Google on the other hand made the rather strange decision to remove it's already existing support for a widely used codec in a browser littered with other patented technologies. Under the flag of being "open". It's this "being open" part which rubs me the wrong way. Google Chrome is NOT an open browser in the same sense as Firefox is, it implements mp3 and it's own embedded FlashPlayer to mention a few things. As far as I can see, the only logical explanation for Googles move is that this is a business decision. They don't want to pay for a license partly under the control of Apple and Microsoft and would rather control their own codec, namely VP8, which is under Googles control, even if it's Open Source. VP8 has never been through any independent standards organization like H.264 has, it was developed as a proprietary product, in sharp contrast to the independent development of H.264 which was a joint operation shared by many companies. Codec developers also claim the superiority in quality of H.264 over VP8. It's estimated that about 60-70% of all web video is encoded in H.264 already, a large part of that is YouTube owned by Google. The reason you can watch video for hours on your Android. Microsoft or iOS device is the H.264 hardware encoder which sits inside of it. Despite all of this Google chooses to exclude H.264 from it's web-browser.. to be open.. yea right!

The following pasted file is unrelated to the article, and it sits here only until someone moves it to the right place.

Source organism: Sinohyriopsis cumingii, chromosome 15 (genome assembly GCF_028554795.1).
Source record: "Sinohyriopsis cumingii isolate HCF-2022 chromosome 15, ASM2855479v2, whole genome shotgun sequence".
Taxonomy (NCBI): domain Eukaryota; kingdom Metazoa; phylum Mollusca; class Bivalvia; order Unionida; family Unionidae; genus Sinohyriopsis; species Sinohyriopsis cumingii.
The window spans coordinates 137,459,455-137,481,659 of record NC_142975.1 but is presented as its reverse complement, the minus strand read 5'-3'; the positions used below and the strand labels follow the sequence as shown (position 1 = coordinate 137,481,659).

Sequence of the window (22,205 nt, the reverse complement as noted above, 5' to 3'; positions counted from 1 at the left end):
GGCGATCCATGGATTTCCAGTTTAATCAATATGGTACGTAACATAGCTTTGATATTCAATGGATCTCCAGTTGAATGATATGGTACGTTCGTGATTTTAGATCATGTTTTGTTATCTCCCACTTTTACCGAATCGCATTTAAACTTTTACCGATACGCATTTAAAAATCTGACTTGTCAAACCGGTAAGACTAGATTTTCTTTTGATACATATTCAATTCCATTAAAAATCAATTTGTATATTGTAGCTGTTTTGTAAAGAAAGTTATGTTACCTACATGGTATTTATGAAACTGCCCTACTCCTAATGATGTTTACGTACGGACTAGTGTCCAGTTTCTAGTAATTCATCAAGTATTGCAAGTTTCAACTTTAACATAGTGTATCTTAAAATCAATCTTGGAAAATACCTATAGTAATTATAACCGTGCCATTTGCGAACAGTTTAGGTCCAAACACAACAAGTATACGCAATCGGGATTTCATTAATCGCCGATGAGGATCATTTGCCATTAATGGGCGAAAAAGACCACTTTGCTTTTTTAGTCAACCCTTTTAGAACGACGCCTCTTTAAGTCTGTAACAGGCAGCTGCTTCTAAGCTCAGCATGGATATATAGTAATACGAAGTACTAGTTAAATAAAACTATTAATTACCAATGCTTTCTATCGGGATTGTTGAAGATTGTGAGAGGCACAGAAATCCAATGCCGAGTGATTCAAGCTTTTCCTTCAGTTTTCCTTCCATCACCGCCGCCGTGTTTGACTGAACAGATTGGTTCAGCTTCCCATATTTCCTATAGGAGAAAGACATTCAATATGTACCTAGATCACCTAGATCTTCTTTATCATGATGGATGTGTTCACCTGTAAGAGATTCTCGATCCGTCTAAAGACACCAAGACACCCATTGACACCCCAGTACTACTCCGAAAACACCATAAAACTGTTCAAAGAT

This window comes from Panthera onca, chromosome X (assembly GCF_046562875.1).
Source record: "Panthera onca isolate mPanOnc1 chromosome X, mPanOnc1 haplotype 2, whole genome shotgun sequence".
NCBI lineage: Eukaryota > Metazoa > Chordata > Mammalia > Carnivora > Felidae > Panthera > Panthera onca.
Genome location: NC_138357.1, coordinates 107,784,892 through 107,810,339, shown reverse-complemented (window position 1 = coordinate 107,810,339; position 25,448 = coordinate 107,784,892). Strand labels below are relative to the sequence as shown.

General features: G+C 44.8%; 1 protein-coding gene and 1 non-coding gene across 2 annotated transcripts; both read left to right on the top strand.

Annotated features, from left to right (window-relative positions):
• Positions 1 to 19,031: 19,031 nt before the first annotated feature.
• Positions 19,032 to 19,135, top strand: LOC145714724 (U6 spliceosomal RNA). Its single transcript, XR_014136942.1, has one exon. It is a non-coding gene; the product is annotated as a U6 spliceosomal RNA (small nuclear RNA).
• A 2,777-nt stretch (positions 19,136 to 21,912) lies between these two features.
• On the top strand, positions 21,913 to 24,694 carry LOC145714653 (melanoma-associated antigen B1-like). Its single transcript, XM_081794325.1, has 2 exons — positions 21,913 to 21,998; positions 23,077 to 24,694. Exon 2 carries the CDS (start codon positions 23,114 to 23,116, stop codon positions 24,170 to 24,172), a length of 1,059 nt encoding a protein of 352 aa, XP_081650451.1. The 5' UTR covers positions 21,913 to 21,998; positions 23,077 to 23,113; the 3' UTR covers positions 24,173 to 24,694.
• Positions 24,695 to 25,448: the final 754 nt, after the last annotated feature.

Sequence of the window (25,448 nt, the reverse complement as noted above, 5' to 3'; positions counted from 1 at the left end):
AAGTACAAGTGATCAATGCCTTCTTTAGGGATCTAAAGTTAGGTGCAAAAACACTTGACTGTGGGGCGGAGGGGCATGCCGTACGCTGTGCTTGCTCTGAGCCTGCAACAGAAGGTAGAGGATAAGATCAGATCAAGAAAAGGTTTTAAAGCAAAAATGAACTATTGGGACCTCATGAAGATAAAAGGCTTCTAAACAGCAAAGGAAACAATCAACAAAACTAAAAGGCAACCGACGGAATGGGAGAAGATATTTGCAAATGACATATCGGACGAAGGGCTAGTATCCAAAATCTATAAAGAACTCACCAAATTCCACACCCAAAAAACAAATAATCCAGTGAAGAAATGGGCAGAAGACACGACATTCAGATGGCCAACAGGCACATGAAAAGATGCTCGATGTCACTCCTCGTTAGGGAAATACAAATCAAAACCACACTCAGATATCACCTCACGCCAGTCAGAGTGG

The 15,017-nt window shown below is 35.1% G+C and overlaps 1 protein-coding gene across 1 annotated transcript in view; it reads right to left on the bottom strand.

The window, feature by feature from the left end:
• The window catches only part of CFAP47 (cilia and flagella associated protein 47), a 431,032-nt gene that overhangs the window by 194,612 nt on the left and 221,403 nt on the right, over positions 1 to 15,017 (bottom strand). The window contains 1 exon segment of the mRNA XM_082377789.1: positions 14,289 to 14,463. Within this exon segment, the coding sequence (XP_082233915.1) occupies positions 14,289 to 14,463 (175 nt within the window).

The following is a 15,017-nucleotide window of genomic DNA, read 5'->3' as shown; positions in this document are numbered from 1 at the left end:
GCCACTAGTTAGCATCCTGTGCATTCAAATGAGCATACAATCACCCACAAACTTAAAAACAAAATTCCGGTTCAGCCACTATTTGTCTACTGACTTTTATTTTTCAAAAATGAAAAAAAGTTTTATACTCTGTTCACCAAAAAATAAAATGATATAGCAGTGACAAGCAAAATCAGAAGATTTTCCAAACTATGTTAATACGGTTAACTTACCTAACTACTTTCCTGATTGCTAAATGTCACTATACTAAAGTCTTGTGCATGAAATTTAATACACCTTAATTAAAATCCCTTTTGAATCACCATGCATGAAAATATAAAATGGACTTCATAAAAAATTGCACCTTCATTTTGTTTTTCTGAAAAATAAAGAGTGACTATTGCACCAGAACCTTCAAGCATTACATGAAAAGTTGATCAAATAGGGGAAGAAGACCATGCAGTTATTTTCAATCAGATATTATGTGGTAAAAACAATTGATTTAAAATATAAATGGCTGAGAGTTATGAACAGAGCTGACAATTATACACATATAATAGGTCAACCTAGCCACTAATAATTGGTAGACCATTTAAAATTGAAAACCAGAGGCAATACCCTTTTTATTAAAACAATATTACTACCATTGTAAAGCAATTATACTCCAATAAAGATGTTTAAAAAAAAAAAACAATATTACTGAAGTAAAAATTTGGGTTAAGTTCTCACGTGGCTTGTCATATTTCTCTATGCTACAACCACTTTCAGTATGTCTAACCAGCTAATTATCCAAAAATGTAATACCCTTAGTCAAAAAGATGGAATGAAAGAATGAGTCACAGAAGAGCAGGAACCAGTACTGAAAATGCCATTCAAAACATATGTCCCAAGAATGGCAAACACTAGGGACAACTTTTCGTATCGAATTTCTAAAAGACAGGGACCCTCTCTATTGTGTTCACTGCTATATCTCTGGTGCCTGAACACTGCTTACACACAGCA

Graceful degradation vs. Progressive enhancement

There are three possible things you might be feeling after seeing that header. (1) No interest at all (confused?), (2) somewhat intrigued and curious (and confused?) or (3) already in the trenches ready to defend your position.